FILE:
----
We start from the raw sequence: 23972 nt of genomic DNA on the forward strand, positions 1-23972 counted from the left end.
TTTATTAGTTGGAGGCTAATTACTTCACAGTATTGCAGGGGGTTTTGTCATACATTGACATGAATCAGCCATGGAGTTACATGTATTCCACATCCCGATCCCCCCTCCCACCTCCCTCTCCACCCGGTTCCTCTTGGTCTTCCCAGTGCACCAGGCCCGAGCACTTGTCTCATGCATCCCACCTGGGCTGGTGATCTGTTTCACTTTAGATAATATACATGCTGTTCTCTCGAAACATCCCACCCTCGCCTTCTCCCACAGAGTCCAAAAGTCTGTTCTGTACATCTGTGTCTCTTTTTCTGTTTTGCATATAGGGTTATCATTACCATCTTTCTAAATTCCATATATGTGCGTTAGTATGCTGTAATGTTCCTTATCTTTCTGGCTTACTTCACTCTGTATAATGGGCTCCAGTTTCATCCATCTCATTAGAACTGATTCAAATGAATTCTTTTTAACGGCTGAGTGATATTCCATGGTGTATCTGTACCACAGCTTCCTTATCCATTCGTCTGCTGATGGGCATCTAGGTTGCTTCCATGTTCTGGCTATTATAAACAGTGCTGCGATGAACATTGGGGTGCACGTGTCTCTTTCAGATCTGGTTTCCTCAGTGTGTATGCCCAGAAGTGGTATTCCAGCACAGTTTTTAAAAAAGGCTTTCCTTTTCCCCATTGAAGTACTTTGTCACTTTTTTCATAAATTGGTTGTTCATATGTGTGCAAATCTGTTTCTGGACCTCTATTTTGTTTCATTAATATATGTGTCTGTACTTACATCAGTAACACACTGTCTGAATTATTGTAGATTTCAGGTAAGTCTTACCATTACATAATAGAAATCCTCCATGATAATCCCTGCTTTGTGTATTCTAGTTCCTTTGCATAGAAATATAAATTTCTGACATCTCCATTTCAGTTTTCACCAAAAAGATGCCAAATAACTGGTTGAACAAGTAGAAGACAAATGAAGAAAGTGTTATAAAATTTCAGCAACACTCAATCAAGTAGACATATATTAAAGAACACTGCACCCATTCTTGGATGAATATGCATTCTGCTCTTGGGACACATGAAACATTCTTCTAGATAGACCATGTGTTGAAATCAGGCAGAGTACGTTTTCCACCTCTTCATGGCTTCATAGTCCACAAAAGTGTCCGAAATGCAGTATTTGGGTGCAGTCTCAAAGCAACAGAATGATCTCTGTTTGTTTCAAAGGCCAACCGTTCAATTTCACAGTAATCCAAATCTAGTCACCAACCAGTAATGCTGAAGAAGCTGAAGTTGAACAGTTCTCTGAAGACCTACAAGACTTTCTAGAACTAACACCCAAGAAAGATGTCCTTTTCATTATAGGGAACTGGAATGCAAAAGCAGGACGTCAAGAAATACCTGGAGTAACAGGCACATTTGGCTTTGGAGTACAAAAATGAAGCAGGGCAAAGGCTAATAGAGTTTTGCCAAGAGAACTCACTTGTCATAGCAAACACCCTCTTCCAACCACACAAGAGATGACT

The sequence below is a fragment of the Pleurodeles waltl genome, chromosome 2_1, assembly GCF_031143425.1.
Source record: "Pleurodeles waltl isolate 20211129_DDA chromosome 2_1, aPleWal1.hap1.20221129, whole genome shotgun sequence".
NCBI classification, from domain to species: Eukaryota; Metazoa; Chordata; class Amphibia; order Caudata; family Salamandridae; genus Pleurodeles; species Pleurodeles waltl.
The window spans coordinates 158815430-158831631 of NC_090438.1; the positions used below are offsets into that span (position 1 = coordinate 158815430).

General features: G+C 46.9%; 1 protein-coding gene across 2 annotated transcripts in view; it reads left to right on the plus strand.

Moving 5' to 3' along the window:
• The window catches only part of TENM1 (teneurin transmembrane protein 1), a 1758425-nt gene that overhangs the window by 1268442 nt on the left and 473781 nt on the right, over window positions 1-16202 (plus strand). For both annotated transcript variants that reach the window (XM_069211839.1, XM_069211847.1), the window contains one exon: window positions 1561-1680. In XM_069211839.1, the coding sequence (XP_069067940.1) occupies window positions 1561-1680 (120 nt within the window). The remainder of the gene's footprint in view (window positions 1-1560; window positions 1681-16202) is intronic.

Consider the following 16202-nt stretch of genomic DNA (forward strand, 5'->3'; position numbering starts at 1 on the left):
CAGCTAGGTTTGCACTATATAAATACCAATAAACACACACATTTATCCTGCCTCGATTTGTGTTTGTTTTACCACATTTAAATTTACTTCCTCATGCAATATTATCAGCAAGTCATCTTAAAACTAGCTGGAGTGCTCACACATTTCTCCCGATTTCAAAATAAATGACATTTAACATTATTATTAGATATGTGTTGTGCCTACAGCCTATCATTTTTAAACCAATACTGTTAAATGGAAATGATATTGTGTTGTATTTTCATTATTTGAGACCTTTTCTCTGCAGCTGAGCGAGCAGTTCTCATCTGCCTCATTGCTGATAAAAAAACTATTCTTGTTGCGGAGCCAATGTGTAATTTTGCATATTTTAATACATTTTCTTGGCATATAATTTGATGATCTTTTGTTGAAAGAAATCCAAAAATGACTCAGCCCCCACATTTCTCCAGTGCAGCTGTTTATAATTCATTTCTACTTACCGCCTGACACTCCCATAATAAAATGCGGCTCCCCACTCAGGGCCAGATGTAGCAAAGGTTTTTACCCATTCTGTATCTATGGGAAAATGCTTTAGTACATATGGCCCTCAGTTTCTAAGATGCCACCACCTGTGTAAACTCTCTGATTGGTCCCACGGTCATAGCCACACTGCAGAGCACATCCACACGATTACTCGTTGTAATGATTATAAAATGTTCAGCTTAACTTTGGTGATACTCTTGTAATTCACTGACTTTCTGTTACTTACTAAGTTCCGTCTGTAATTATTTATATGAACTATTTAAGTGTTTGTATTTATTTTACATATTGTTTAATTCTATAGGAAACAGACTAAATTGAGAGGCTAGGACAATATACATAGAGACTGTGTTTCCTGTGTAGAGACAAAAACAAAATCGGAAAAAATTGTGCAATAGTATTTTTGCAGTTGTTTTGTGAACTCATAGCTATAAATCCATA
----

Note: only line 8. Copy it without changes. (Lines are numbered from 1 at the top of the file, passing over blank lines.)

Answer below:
Moving 5' to 3' along the window: